Individuals with coeliac disease get sick when they eat bread or other gluten-containing food. Why? ---- Scientists in the Sollid group are studying coeliac disease as a model to understand the interplay between genetic and environmental factors in chronic inflammatory disorders. Coeliac disease patients show strong association with particular gene variants within the human leukocyte antigen (HLA) complex, particularly HLA-DQ2 and HLA-DQ8. These HLA molecules are directly involved in the pathogenesis of coeliac disease by binding and presenting gluten peptides to disease-specific T cells in the intestines of coeliac patients. Presence of IgA and IgG antibodies specific for the auto-antigen transglutaminase (TG)2 is an other hallmark of active coeliac disease. Conspicuously, TG2 is not only the target for auto-antibodies in coeliac disease, but it is also important for creation of antigenic gluten T-cell epitopes.Currently scientists at CIR are trying to understand how disease specific auto-antibodies to TG2 are generated, and why auto-antibody production is dependent on HLA-DQ2 expression as well as dietary gluten exposure.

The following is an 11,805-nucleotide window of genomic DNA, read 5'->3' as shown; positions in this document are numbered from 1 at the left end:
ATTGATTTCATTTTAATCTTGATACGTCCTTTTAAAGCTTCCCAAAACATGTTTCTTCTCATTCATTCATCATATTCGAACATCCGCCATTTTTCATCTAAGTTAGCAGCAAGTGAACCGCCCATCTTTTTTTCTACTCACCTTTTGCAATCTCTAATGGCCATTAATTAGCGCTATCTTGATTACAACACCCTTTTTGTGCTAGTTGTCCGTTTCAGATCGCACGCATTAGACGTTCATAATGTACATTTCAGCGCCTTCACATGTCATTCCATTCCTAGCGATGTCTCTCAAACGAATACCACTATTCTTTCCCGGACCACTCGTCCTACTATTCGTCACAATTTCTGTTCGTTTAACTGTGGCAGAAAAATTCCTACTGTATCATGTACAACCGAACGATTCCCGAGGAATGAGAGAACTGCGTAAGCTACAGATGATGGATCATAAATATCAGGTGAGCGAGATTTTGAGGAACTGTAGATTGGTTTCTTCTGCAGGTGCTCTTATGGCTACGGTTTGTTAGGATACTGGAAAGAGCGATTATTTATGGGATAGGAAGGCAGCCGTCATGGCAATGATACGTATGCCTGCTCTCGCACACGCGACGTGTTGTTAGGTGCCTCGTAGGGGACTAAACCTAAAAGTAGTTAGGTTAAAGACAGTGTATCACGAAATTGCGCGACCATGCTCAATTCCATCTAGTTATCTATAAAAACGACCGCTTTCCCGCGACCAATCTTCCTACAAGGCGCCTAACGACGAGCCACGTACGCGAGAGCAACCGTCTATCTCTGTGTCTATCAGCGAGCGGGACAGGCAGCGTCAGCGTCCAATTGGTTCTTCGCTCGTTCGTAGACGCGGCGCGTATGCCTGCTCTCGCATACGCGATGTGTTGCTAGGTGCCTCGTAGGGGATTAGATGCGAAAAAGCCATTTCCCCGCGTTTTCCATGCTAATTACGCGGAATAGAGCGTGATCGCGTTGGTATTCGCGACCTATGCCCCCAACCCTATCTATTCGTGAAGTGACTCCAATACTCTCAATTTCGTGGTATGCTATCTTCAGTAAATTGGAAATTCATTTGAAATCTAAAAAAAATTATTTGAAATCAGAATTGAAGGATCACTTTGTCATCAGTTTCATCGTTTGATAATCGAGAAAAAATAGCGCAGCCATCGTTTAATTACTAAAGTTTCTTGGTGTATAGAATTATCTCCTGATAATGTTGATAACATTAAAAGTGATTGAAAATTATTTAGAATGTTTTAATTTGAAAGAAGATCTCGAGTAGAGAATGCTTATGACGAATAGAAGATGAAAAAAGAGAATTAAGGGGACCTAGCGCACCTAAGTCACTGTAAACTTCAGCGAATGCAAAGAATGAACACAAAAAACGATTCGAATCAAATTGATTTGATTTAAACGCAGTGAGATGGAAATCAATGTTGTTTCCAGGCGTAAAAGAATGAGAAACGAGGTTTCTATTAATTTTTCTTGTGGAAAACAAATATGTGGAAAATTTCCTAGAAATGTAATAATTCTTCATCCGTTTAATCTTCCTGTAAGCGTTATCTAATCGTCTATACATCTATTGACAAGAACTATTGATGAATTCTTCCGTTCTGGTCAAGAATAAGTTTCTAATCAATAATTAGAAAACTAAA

The group runs projects focusing on:
- B cells and the auto-antibody response of coeliac disease.
- How certain variants of HLA molecules predispose to disease development.
- Characterisation of how T cells recognise gluten peptides.
- How TG2 mediated post-translational protein modification increases antigenicity.
Group leader Professor Ludvig M. Sollid Centre for Immune Regulation Department of Immunology Oslo University Hospital Rikshospitalet PO Box 4950 Nydalen NO-0424 Oslo, Norway Tel: +47 23073811 Fax: +47 23073510 E-mail: email@example.com
Link to the Sollid group home page at CIR (Center for Immune Regulation).
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